Hacking volume and brightness status indicators into existence

A while ago I wanted to make a status indicator show up on my laptop's screen whenever I change the volume or brightness. The kind that shows a pretty percentage bar in the middle of the screen. This would come for free if I had a big fancy desktop environment to do it for me, but unfortunately I'm a Cultured Tiling Window Manager User, so instead I had to spend hours of my life reading documentation and writing configuration files and shell scripts until I got it working.

Note: Some scripts and configurations are ommitted because I'm too lazy to make my chaotic dotfiles presentable to the public.

Actually displaying something on the screen is the easy part, because someone's already done it for me. I'm using sway, which is a wayland compositor, so I can use wob to do the displaying (a). wob will read a series of lines into standard input, each of containing a number representing a percentage to display and optionally a descrption of what colors should be used to display it.

(a) wob

Determining what number to send over to wob takes a bit more effort but still isn't too difficult. The needed numbers can be gotten with a program from sutils (a), and from brightnessctl (b).

# volume:
volume -f '%i'
# brightness:
brightnessctl -m -d acpi_video0 | awk -F, '{ print $4 }' | sed 's/.$//'

(a) sutils

(b) brightnessctl

The next step was deciding how to actually run wob. It should ideally be run as a daemon, and there should be a way to get a command piped into it from any other process on the system. That ended up being a bit difficult though. my first attempt was to make a FIFO file and to read that into wob's standard input, with the intention of letting any program open it, write to it, and close it again. This causes a problem though, since if a process closes the FIFO file after writing to it, an EOF is sent, which means once that process is done no others can talk to the wob daemon. So, I wrote a small C program, fifoexec (a), which would run another program, pipe the contents of a FIFO file into it, and re-open that FIFO file if an EOF indicator was reached instead of dying. This worked exactly as intended.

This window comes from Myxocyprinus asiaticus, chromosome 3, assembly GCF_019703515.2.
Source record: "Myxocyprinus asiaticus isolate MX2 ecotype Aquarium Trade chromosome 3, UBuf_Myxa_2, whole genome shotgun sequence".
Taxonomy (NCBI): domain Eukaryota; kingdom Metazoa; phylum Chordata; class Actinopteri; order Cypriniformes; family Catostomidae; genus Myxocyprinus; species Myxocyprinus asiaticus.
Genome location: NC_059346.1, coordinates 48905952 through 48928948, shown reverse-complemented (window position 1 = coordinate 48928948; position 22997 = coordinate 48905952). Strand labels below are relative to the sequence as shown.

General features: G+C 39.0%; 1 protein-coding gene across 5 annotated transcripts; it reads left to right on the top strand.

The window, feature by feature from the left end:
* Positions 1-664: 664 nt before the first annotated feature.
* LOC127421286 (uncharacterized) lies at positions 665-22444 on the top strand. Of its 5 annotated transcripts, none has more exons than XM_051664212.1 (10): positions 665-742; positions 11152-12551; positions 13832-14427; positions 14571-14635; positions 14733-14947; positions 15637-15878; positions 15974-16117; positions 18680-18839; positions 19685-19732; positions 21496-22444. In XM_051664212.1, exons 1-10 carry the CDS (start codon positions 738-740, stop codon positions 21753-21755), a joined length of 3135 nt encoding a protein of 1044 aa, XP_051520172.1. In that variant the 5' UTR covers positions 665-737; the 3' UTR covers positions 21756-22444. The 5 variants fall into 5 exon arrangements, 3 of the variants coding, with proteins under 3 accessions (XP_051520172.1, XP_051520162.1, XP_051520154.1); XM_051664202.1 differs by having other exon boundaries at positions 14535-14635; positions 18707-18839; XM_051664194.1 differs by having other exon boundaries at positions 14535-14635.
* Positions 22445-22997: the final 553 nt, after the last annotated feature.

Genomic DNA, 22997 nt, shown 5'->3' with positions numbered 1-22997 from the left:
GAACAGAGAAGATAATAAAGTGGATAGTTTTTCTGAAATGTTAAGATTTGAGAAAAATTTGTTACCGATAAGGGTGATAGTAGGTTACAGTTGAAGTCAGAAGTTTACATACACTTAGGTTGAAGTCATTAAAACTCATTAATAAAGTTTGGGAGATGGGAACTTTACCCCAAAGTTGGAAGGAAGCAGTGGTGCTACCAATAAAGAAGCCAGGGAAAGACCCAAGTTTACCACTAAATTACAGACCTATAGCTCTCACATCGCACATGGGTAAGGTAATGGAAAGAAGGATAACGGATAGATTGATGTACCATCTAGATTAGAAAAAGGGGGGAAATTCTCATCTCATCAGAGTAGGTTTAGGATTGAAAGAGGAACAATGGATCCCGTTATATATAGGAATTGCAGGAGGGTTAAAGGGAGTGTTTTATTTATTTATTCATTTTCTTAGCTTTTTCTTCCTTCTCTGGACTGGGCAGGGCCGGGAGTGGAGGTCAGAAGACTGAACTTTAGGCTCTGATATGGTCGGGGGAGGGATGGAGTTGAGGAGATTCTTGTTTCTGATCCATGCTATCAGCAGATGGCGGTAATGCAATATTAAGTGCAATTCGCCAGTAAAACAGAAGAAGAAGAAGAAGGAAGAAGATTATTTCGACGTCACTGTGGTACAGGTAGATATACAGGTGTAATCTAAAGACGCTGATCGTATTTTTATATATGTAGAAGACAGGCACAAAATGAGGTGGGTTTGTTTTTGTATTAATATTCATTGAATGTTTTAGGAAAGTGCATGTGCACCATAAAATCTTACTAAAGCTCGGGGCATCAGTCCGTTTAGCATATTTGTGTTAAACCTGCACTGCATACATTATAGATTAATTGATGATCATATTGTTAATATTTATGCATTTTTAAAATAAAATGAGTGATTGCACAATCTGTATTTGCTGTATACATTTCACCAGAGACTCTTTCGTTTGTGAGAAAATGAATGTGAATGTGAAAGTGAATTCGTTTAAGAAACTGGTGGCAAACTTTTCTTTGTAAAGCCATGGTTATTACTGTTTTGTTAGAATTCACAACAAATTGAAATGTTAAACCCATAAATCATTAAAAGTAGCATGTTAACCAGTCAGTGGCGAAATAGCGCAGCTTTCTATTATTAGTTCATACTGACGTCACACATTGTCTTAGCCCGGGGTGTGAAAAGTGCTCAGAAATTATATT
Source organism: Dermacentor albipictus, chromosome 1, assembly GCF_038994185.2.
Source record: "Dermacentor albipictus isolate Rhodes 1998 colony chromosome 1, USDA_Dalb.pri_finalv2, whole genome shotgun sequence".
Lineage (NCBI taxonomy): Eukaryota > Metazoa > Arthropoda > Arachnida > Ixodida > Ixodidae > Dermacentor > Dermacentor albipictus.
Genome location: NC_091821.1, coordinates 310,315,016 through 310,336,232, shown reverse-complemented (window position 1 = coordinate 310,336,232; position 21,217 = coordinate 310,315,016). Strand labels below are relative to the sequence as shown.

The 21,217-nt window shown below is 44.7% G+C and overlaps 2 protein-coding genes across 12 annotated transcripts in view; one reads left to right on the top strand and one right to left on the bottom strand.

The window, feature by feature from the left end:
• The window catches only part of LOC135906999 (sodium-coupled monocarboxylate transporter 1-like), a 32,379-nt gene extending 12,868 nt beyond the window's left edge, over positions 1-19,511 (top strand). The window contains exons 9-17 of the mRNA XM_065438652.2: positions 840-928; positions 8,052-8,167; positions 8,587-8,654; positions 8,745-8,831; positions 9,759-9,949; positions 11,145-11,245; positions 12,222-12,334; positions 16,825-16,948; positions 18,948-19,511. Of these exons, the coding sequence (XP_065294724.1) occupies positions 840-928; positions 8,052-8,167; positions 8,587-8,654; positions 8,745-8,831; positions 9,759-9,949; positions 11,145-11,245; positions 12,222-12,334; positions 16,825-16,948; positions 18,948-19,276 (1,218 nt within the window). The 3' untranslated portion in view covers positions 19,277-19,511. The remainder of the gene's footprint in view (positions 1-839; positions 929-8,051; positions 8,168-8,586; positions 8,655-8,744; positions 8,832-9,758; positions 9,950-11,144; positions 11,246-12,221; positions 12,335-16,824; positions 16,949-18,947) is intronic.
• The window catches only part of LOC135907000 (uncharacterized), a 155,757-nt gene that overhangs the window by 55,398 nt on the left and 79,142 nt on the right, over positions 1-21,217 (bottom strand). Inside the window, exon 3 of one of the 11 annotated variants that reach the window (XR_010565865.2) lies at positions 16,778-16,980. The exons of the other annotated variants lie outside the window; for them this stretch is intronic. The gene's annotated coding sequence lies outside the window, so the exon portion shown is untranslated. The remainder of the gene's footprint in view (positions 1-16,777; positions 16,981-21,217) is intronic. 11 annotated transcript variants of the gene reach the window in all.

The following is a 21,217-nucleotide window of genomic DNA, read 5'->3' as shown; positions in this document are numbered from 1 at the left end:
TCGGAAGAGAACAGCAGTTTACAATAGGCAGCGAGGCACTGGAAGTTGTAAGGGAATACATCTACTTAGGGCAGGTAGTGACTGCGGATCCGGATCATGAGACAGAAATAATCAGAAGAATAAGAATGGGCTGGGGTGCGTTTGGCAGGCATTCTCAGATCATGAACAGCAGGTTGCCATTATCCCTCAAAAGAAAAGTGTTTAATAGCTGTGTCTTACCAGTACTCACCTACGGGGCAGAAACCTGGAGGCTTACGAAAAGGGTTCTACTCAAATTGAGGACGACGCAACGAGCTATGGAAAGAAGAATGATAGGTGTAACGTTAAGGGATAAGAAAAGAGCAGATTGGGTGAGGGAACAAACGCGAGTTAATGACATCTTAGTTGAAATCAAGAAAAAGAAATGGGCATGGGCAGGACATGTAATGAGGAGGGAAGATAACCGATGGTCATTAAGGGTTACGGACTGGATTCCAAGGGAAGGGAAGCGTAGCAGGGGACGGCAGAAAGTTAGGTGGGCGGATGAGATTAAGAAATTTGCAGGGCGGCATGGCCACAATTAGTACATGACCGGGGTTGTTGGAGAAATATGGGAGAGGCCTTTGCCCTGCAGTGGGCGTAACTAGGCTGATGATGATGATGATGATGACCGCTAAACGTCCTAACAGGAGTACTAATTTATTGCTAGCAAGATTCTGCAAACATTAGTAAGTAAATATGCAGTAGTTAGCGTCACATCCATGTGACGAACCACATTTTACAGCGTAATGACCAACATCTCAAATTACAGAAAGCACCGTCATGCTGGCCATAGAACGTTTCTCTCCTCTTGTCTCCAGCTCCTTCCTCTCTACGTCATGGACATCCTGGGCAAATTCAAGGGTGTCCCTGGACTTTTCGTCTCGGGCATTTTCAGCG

rm -f "$fifo_path"
mkfifo "$fifo_path"
exec fifoexec "$fifo_path"

(a) fifoexec

Now, anyone can just echo percentage > "$fifo_path" and it'll show up on the screen. I wouldn't be suprised if I made this much more complicated than it needed to be.

The final step should be pretty easy in theory. Take the keybindings the window manager has already been told to use to adjust volume and brightness, and additionally tell wob what the new values are when these keybindings are triggered. And exactly that was done for volume, which worked as expected! The brightness keybindings, however... did not exist. They showed up nowhere in the window manager configuration file. Through some sort of black magic, they instead simply worked. After a bit of searching I found the real reason: my thinkpad t400 uses the Linux kernel module "thinkpad_acpi", which handles the backlight keybindings, among other things, and also tells me I shouldn't mess with them (a):

Don't mess with the brightness hotkeys in a Thinkpad. If you want notifications for OSD, use the sysfs backlight class event support.

The driver will issue KEY_BRIGHTNESS_UP and KEY_BRIGHTNESS_DOWN events automatically for the cases were userspace has to do something to implement brightness changes. When you override these events, you will either fail to handle properly the ThinkPads that require explicit action to change backlight brightness, or the ThinkPads that require that no action be taken to work properly.

(a) thinkpad-acpi documentation

Kernel hackers are scary, so I'll try not to defy their authority. Instead I'll just make a udev rule that talks to wob whenever the brightness is changed:


And that just about does it! I'm still suprised at how resilient the setup managed to be. I don't think it's broken once so far. I had fun with it!